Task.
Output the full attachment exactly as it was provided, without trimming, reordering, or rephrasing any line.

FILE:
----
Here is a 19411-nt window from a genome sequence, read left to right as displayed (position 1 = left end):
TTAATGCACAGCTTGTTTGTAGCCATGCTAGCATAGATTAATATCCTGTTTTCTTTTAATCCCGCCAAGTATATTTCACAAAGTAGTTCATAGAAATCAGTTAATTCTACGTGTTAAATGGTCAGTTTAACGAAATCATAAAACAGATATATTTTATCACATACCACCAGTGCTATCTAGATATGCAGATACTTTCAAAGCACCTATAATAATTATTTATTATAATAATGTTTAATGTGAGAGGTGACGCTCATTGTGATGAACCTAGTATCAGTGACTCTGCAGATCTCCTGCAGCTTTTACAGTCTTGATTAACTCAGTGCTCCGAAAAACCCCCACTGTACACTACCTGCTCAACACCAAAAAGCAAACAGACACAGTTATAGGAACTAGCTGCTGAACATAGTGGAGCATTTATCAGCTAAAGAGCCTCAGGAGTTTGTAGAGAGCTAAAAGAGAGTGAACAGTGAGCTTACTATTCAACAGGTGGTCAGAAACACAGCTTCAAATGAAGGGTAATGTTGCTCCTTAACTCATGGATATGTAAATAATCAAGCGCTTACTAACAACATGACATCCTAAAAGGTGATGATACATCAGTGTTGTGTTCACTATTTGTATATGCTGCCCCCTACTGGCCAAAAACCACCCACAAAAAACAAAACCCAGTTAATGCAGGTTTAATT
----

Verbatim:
Here is a 19411-nt window from a genome sequence, read left to right as displayed (position 1 = left end):
TTAATGCACAGCTTGTTTGTAGCCATGCTAGCATAGATTAATATCCTGTTTTCTTTTAATCCCGCCAAGTATATTTCACAAAGTAGTTCATAGAAATCAGTTAATTCTACGTGTTAAATGGTCAGTTTAACGAAATCATAAAACAGATATATTTTATCACATACCACCAGTGCTATCTAGATATGCAGATACTTTCAAAGCACCTATAATAATTATTTATTATAATAATGTTTAATGTGAGAGGTGACGCTCATTGTGATGAACCTAGTATCAGTGACTCTGCAGATCTCCTGCAGCTTTTACAGTCTTGATTAACTCAGTGCTCCGAAAAACCCCCACTGTACACTACCTGCTCAACACCAAAAAGCAAACAGACACAGTTATAGGAACTAGCTGCTGAACATAGTGGAGCATTTATCAGCTAAAGAGCCTCAGGAGTTTGTAGAGAGCTAAAAGAGAGTGAACAGTGAGCTTACTATTCAACAGGTGGTCAGAAACACAGCTTCAAATGAAGGGTAATGTTGCTCCTTAACTCATGGATATGTAAATAATCAAGCGCTTACTAACAACATGACATCCTAAAAGGTGATGATACATCAGTGTTGTGTTCACTATTTGTATATGCTGCCCCCTACTGGCCAAAAACCACCCACAAAAAACAAAACCCAGTTAATGCAGGTTTAATT